The Young V&A Museum has opened in Bethnal Green, east London – formerly known as the Museum of Childhood. It is housed in a 150-year-old Grade II listed building. It houses exhibits dating back to 2300 BC, as well as modern objects related to the theme of childhood. The renovation cost £13 million.
Architectural studios De Matos Ryan and AOC were responsible for the renovation . They made a staircase based on optical illusions one of the main elements and came up with a bright red stage for performances. The museum is so light and vibrant that it is called a magical toy store. The bureau worked alongside the V&A project team to refurbish the project and involved 22,000 schoolchildren, teachers, families, local residents, people with special educational needs and disabilities (SEND) and other community groups in discussions.
Aimed at children under 14, Young V&A is set in three galleries marked with the giant words Play, Imagine and Design, around a central “town square” under a vaulted roof. In this space, roof additions made over the years were removed and a previously boarded-up large semi-circular window was opened to let in natural light. The architects added a spiral staircase to the square, topped with a bright reflective ball. The studio worked with children to design the staircase, which was based on optical illusion toys from the V&A collection.
The Young V&A is intended to be a “national resource” for creative learning. The ‘Design Gallery’ is located on the ground floor and features a range of items from both established and new creatives, such as tableware and toys, which are intended to highlight the role of design in everyday life over time. The gallery features artwork from various political movements, such as a colorful poster by artist Keith Haring and a copy of climate activist Greta Thunberg’s book Nobody’s Too Small to Make a Difference, which was published when she was 16.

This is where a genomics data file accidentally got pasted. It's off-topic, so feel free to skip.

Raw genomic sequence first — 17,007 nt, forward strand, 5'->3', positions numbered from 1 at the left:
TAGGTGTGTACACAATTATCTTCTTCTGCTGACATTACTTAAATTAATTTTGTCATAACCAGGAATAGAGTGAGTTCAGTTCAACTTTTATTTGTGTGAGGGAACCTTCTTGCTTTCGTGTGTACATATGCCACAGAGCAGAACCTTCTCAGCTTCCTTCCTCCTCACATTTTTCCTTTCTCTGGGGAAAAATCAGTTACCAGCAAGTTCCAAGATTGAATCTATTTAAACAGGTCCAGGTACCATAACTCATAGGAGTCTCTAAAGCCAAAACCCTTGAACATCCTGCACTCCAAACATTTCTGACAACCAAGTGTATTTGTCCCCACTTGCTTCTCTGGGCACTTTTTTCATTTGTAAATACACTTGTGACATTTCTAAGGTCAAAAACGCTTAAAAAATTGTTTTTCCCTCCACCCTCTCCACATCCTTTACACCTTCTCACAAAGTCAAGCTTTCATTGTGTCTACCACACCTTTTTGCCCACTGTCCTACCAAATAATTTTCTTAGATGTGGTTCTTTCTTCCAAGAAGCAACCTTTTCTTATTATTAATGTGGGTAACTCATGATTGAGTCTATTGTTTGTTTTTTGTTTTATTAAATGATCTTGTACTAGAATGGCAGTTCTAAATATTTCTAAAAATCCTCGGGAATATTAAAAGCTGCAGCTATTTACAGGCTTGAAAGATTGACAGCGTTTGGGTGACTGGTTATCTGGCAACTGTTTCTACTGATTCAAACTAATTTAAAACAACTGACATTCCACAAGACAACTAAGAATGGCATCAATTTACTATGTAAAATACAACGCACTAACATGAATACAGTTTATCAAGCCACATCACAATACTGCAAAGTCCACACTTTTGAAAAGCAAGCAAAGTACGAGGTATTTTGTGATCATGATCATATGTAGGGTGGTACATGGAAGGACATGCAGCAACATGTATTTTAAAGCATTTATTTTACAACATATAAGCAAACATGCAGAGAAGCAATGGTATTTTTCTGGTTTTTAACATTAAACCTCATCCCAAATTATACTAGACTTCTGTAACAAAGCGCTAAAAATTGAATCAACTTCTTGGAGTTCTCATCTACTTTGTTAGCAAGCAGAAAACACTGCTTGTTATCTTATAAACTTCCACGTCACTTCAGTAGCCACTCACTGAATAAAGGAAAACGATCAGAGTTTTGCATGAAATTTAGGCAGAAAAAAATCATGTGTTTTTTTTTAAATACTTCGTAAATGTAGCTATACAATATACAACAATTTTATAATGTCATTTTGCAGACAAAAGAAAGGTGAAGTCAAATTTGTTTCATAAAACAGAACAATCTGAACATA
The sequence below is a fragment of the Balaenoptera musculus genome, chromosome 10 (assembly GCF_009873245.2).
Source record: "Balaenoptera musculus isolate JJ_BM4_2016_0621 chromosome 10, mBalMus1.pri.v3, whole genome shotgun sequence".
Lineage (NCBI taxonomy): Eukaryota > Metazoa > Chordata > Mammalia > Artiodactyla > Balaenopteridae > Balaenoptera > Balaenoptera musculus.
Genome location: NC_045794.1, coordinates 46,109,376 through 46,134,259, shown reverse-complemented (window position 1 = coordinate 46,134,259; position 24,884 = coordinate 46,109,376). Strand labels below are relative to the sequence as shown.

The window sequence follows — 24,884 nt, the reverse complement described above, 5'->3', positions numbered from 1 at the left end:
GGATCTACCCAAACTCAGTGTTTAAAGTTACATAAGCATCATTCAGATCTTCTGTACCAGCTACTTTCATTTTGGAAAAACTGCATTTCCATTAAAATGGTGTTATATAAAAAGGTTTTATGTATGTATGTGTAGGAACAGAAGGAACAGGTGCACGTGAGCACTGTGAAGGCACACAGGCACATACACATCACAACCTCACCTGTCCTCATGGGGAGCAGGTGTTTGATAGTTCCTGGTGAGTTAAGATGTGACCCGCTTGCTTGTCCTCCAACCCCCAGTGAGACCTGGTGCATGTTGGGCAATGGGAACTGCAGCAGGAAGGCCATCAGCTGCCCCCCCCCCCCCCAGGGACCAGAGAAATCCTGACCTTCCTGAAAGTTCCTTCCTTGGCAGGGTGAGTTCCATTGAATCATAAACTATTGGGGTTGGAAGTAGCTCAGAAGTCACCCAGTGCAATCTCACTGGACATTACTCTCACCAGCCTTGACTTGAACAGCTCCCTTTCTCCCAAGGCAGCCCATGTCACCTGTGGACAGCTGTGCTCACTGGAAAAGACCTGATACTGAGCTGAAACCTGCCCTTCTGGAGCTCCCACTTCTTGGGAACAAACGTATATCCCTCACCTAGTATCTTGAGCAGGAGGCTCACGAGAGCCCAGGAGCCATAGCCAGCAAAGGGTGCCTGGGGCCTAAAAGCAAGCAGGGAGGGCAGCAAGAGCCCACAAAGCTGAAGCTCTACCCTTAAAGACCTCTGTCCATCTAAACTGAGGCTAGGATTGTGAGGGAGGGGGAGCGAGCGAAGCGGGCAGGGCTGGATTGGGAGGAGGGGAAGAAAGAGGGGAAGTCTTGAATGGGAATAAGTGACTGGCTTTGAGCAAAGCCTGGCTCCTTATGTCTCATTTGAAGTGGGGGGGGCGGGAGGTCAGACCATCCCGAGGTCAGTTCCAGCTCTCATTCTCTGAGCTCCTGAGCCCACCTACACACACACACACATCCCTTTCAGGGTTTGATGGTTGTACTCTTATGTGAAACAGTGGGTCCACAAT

The Play Gallery, designed primarily for young children, is located on the second floor. It features an interactive sandbox and color-coded design objects that encourage children to make connections between objects. The arched passage is cut through by a half-cone, which is half finished with reddish wood paneling, half painted with imitation green veined marble. Part ancient tomb, part wigwam, part children’s building block, this portal is modest in size. It leads to the so-called Mini Museum, a space designed for very young children that also features pebble and tiled floors and walls, a tunnel lined with artificial turf, and columns covered in mirrored mosaics and iridescent leatherette, all with a backdrop stately Victorian style, cast iron columns and timber framed windows overlooking the park.
AOC Studios added a red carpet stage and 125-person performance space at the Imagine Gallery, which is located across from the Play Gallery. Here children can dress up and put on their own shows. In this gallery, visitors can also view Joey the Horse, a life-size puppet made in 2009 that was used in more than 1,600 London productions of War Horse, a play by writer Michael Morpurgo.
“The museum is the first of its kind and, as it continues to work in partnership with teachers and schools locally and across the country, it will become a powerful resource for supporting art and design teaching,” said V&A director Tristram Hunt. The renovation also includes a gift shop and café, and the lower floors house a game studio, reading room or quiet room, and what the museum calls the area’s “first changing room” – a restroom designed to be fully wheelchair accessible.